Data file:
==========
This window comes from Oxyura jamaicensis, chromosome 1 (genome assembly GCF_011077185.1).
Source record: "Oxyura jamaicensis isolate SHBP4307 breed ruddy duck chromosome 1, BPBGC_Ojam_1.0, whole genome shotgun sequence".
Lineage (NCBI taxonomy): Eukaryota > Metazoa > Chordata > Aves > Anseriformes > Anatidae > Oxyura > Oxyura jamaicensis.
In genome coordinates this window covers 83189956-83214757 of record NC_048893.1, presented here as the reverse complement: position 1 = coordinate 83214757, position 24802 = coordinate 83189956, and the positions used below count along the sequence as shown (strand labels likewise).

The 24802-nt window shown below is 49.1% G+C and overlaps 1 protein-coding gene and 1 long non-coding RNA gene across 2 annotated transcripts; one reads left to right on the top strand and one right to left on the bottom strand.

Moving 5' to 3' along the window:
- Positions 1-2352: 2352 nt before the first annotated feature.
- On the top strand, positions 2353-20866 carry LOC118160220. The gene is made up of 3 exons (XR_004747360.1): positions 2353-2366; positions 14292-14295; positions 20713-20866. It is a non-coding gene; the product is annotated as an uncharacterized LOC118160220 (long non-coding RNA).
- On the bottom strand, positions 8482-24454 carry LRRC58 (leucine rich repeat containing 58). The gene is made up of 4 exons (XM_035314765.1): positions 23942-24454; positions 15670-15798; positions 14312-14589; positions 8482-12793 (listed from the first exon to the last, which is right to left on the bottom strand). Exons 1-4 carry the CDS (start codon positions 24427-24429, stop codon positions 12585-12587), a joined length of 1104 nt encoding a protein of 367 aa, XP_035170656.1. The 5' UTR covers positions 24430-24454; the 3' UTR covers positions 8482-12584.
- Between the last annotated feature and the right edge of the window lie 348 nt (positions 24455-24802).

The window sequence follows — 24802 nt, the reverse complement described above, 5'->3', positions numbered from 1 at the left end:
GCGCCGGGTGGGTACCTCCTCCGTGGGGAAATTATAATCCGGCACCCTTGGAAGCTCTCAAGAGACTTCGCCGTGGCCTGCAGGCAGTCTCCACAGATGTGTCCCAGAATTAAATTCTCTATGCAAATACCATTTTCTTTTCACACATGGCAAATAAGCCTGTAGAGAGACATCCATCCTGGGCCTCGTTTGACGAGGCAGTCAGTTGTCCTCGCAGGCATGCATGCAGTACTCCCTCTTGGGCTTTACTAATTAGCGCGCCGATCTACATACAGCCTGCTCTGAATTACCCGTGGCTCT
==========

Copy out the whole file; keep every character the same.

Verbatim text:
This window comes from Oxyura jamaicensis, chromosome 1 (genome assembly GCF_011077185.1).
Source record: "Oxyura jamaicensis isolate SHBP4307 breed ruddy duck chromosome 1, BPBGC_Ojam_1.0, whole genome shotgun sequence".
Lineage (NCBI taxonomy): Eukaryota > Metazoa > Chordata > Aves > Anseriformes > Anatidae > Oxyura > Oxyura jamaicensis.
In genome coordinates this window covers 83189956-83214757 of record NC_048893.1, presented here as the reverse complement: position 1 = coordinate 83214757, position 24802 = coordinate 83189956, and the positions used below count along the sequence as shown (strand labels likewise).

The 24802-nt window shown below is 49.1% G+C and overlaps 1 protein-coding gene and 1 long non-coding RNA gene across 2 annotated transcripts; one reads left to right on the top strand and one right to left on the bottom strand.

Moving 5' to 3' along the window:
- Positions 1-2352: 2352 nt before the first annotated feature.
- On the top strand, positions 2353-20866 carry LOC118160220. The gene is made up of 3 exons (XR_004747360.1): positions 2353-2366; positions 14292-14295; positions 20713-20866. It is a non-coding gene; the product is annotated as an uncharacterized LOC118160220 (long non-coding RNA).
- On the bottom strand, positions 8482-24454 carry LRRC58 (leucine rich repeat containing 58). The gene is made up of 4 exons (XM_035314765.1): positions 23942-24454; positions 15670-15798; positions 14312-14589; positions 8482-12793 (listed from the first exon to the last, which is right to left on the bottom strand). Exons 1-4 carry the CDS (start codon positions 24427-24429, stop codon positions 12585-12587), a joined length of 1104 nt encoding a protein of 367 aa, XP_035170656.1. The 5' UTR covers positions 24430-24454; the 3' UTR covers positions 8482-12584.
- Between the last annotated feature and the right edge of the window lie 348 nt (positions 24455-24802).

The window sequence follows — 24802 nt, the reverse complement described above, 5'->3', positions numbered from 1 at the left end:
GCGCCGGGTGGGTACCTCCTCCGTGGGGAAATTATAATCCGGCACCCTTGGAAGCTCTCAAGAGACTTCGCCGTGGCCTGCAGGCAGTCTCCACAGATGTGTCCCAGAATTAAATTCTCTATGCAAATACCATTTTCTTTTCACACATGGCAAATAAGCCTGTAGAGAGACATCCATCCTGGGCCTCGTTTGACGAGGCAGTCAGTTGTCCTCGCAGGCATGCATGCAGTACTCCCTCTTGGGCTTTACTAATTAGCGCGCCGATCTACATACAGCCTGCTCTGAATTACCCGTGGCTCT